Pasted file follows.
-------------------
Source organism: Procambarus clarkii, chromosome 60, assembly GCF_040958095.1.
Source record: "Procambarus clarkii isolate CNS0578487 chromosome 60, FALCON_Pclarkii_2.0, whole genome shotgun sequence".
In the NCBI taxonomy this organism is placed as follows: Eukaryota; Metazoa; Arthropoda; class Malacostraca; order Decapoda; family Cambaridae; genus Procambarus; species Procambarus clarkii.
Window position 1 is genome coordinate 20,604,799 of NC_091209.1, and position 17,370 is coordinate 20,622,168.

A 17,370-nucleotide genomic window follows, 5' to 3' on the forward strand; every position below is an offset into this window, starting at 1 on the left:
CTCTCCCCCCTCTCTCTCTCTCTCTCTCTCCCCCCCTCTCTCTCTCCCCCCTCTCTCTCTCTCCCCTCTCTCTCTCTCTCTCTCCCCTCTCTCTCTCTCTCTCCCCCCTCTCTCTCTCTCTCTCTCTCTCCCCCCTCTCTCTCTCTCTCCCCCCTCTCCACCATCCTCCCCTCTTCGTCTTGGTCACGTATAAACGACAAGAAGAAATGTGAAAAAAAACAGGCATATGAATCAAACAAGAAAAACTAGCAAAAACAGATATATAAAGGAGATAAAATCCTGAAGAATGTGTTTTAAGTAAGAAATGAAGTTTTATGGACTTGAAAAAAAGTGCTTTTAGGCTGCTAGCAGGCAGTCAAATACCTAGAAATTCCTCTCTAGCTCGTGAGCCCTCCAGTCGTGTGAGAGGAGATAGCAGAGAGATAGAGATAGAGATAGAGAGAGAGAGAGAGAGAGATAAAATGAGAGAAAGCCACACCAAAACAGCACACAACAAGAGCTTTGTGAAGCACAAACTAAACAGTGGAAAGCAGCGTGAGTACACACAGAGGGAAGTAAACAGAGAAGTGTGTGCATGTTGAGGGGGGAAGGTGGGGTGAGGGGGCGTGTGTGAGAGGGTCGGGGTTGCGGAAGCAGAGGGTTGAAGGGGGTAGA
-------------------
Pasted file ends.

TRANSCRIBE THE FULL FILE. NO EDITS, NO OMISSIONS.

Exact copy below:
Source organism: Procambarus clarkii, chromosome 60, assembly GCF_040958095.1.
Source record: "Procambarus clarkii isolate CNS0578487 chromosome 60, FALCON_Pclarkii_2.0, whole genome shotgun sequence".
In the NCBI taxonomy this organism is placed as follows: Eukaryota; Metazoa; Arthropoda; class Malacostraca; order Decapoda; family Cambaridae; genus Procambarus; species Procambarus clarkii.
Window position 1 is genome coordinate 20,604,799 of NC_091209.1, and position 17,370 is coordinate 20,622,168.

A 17,370-nucleotide genomic window follows, 5' to 3' on the forward strand; every position below is an offset into this window, starting at 1 on the left:
CTCTCCCCCCTCTCTCTCTCTCTCTCTCTCCCCCCCTCTCTCTCTCCCCCCTCTCTCTCTCTCCCCTCTCTCTCTCTCTCTCTCCCCTCTCTCTCTCTCTCTCCCCCCTCTCTCTCTCTCTCTCTCTCTCCCCCCTCTCTCTCTCTCTCCCCCCTCTCCACCATCCTCCCCTCTTCGTCTTGGTCACGTATAAACGACAAGAAGAAATGTGAAAAAAAACAGGCATATGAATCAAACAAGAAAAACTAGCAAAAACAGATATATAAAGGAGATAAAATCCTGAAGAATGTGTTTTAAGTAAGAAATGAAGTTTTATGGACTTGAAAAAAAGTGCTTTTAGGCTGCTAGCAGGCAGTCAAATACCTAGAAATTCCTCTCTAGCTCGTGAGCCCTCCAGTCGTGTGAGAGGAGATAGCAGAGAGATAGAGATAGAGATAGAGAGAGAGAGAGAGAGAGATAAAATGAGAGAAAGCCACACCAAAACAGCACACAACAAGAGCTTTGTGAAGCACAAACTAAACAGTGGAAAGCAGCGTGAGTACACACAGAGGGAAGTAAACAGAGAAGTGTGTGCATGTTGAGGGGGGAAGGTGGGGTGAGGGGGCGTGTGTGAGAGGGTCGGGGTTGCGGAAGCAGAGGGTTGAAGGGGGTAGA